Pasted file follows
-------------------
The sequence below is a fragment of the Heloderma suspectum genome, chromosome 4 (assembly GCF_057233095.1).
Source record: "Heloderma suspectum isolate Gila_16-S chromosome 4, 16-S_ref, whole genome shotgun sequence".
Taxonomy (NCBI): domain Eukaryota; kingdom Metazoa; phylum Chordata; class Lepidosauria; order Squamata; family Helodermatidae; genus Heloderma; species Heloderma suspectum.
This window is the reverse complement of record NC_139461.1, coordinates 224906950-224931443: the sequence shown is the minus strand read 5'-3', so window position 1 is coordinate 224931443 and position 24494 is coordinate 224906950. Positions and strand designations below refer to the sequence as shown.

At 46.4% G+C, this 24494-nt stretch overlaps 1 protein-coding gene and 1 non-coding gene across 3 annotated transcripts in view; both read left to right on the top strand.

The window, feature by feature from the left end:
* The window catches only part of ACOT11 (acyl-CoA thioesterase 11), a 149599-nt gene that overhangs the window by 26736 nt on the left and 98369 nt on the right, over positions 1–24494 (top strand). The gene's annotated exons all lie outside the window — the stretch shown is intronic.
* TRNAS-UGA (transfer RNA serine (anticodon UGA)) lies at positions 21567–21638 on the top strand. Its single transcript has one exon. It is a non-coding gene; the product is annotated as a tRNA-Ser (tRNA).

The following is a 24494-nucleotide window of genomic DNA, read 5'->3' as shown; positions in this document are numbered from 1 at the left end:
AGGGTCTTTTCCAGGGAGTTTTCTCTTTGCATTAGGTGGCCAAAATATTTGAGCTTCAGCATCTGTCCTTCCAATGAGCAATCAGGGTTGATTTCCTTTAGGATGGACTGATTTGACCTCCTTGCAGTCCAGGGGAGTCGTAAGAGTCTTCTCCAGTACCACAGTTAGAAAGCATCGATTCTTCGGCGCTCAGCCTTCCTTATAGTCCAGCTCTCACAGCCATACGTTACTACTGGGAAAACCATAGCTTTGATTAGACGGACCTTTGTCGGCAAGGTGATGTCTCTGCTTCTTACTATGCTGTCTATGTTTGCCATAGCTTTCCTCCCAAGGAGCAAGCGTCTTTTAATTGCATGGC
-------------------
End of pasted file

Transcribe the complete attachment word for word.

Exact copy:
The sequence below is a fragment of the Heloderma suspectum genome, chromosome 4 (assembly GCF_057233095.1).
Source record: "Heloderma suspectum isolate Gila_16-S chromosome 4, 16-S_ref, whole genome shotgun sequence".
Taxonomy (NCBI): domain Eukaryota; kingdom Metazoa; phylum Chordata; class Lepidosauria; order Squamata; family Helodermatidae; genus Heloderma; species Heloderma suspectum.
This window is the reverse complement of record NC_139461.1, coordinates 224906950-224931443: the sequence shown is the minus strand read 5'-3', so window position 1 is coordinate 224931443 and position 24494 is coordinate 224906950. Positions and strand designations below refer to the sequence as shown.

At 46.4% G+C, this 24494-nt stretch overlaps 1 protein-coding gene and 1 non-coding gene across 3 annotated transcripts in view; both read left to right on the top strand.

The window, feature by feature from the left end:
* The window catches only part of ACOT11 (acyl-CoA thioesterase 11), a 149599-nt gene that overhangs the window by 26736 nt on the left and 98369 nt on the right, over positions 1–24494 (top strand). The gene's annotated exons all lie outside the window — the stretch shown is intronic.
* TRNAS-UGA (transfer RNA serine (anticodon UGA)) lies at positions 21567–21638 on the top strand. Its single transcript has one exon. It is a non-coding gene; the product is annotated as a tRNA-Ser (tRNA).

The following is a 24494-nucleotide window of genomic DNA, read 5'->3' as shown; positions in this document are numbered from 1 at the left end:
AGGGTCTTTTCCAGGGAGTTTTCTCTTTGCATTAGGTGGCCAAAATATTTGAGCTTCAGCATCTGTCCTTCCAATGAGCAATCAGGGTTGATTTCCTTTAGGATGGACTGATTTGACCTCCTTGCAGTCCAGGGGAGTCGTAAGAGTCTTCTCCAGTACCACAGTTAGAAAGCATCGATTCTTCGGCGCTCAGCCTTCCTTATAGTCCAGCTCTCACAGCCATACGTTACTACTGGGAAAACCATAGCTTTGATTAGACGGACCTTTGTCGGCAAGGTGATGTCTCTGCTTCTTACTATGCTGTCTATGTTTGCCATAGCTTTCCTCCCAAGGAGCAAGCGTCTTTTAATTGCATGGC